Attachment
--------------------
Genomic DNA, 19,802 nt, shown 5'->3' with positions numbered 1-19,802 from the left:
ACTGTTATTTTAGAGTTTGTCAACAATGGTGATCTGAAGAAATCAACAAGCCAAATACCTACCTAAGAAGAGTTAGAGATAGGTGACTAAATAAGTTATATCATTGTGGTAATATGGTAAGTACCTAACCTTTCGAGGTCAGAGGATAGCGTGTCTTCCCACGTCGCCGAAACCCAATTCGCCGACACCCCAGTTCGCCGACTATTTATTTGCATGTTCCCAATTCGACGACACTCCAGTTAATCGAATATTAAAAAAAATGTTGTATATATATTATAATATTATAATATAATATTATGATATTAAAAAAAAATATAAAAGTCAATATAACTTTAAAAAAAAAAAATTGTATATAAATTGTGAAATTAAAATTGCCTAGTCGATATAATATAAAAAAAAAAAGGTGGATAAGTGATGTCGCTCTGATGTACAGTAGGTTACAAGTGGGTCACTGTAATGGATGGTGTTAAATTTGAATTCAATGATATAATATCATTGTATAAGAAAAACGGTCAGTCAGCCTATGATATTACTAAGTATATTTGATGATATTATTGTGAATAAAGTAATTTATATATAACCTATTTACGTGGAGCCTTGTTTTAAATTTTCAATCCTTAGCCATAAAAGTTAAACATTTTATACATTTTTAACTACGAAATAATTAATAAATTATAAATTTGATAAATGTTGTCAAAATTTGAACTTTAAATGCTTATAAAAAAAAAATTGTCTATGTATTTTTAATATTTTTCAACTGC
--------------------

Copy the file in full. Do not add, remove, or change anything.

Genomic DNA, 19,802 nt, shown 5'->3' with positions numbered 1-19,802 from the left:
ACTGTTATTTTAGAGTTTGTCAACAATGGTGATCTGAAGAAATCAACAAGCCAAATACCTACCTAAGAAGAGTTAGAGATAGGTGACTAAATAAGTTATATCATTGTGGTAATATGGTAAGTACCTAACCTTTCGAGGTCAGAGGATAGCGTGTCTTCCCACGTCGCCGAAACCCAATTCGCCGACACCCCAGTTCGCCGACTATTTATTTGCATGTTCCCAATTCGACGACACTCCAGTTAATCGAATATTAAAAAAAATGTTGTATATATATTATAATATTATAATATAATATTATGATATTAAAAAAAAATATAAAAGTCAATATAACTTTAAAAAAAAAAAATTGTATATAAATTGTGAAATTAAAATTGCCTAGTCGATATAATATAAAAAAAAAAAGGTGGATAAGTGATGTCGCTCTGATGTACAGTAGGTTACAAGTGGGTCACTGTAATGGATGGTGTTAAATTTGAATTCAATGATATAATATCATTGTATAAGAAAAACGGTCAGTCAGCCTATGATATTACTAAGTATATTTGATGATATTATTGTGAATAAAGTAATTTATATATAACCTATTTACGTGGAGCCTTGTTTTAAATTTTCAATCCTTAGCCATAAAAGTTAAACATTTTATACATTTTTAACTACGAAATAATTAATAAATTATAAATTTGATAAATGTTGTCAAAATTTGAACTTTAAATGCTTATAAAAAAAAAATTGTCTATGTATTTTTAATATTTTTCAACTGC